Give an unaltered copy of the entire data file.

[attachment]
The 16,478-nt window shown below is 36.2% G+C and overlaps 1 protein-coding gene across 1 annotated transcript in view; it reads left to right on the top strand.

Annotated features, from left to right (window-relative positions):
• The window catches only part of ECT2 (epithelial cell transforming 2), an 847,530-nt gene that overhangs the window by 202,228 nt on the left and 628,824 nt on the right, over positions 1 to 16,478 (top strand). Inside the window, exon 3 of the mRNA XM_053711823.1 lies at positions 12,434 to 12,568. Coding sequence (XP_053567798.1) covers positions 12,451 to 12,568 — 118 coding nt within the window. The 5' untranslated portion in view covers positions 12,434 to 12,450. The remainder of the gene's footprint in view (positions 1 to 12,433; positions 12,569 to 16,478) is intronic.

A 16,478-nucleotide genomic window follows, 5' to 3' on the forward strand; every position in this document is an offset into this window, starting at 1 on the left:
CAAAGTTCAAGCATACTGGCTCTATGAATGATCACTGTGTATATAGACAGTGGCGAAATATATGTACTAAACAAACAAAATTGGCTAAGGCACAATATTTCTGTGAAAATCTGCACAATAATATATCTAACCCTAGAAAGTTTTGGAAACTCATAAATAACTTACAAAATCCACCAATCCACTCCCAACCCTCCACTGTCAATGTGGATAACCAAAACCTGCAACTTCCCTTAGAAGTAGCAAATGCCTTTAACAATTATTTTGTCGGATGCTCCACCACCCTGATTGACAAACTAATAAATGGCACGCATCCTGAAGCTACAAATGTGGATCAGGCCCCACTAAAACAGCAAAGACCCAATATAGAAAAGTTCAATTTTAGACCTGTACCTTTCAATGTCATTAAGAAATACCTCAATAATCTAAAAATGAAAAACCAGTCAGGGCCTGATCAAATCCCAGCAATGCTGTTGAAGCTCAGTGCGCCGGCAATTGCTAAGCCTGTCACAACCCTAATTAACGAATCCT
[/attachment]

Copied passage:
The 16,478-nt window shown below is 36.2% G+C and overlaps 1 protein-coding gene across 1 annotated transcript in view; it reads left to right on the top strand.

Annotated features, from left to right (window-relative positions):
• The window catches only part of ECT2 (epithelial cell transforming 2), an 847,530-nt gene that overhangs the window by 202,228 nt on the left and 628,824 nt on the right, over positions 1 to 16,478 (top strand). Inside the window, exon 3 of the mRNA XM_053711823.1 lies at positions 12,434 to 12,568. Coding sequence (XP_053567798.1) covers positions 12,451 to 12,568 — 118 coding nt within the window. The 5' untranslated portion in view covers positions 12,434 to 12,450. The remainder of the gene's footprint in view (positions 1 to 12,433; positions 12,569 to 16,478) is intronic.

A 16,478-nucleotide genomic window follows, 5' to 3' on the forward strand; every position in this document is an offset into this window, starting at 1 on the left:
CAAAGTTCAAGCATACTGGCTCTATGAATGATCACTGTGTATATAGACAGTGGCGAAATATATGTACTAAACAAACAAAATTGGCTAAGGCACAATATTTCTGTGAAAATCTGCACAATAATATATCTAACCCTAGAAAGTTTTGGAAACTCATAAATAACTTACAAAATCCACCAATCCACTCCCAACCCTCCACTGTCAATGTGGATAACCAAAACCTGCAACTTCCCTTAGAAGTAGCAAATGCCTTTAACAATTATTTTGTCGGATGCTCCACCACCCTGATTGACAAACTAATAAATGGCACGCATCCTGAAGCTACAAATGTGGATCAGGCCCCACTAAAACAGCAAAGACCCAATATAGAAAAGTTCAATTTTAGACCTGTACCTTTCAATGTCATTAAGAAATACCTCAATAATCTAAAAATGAAAAACCAGTCAGGGCCTGATCAAATCCCAGCAATGCTGTTGAAGCTCAGTGCGCCGGCAATTGCTAAGCCTGTCACAACCCTAATTAACGAATCCT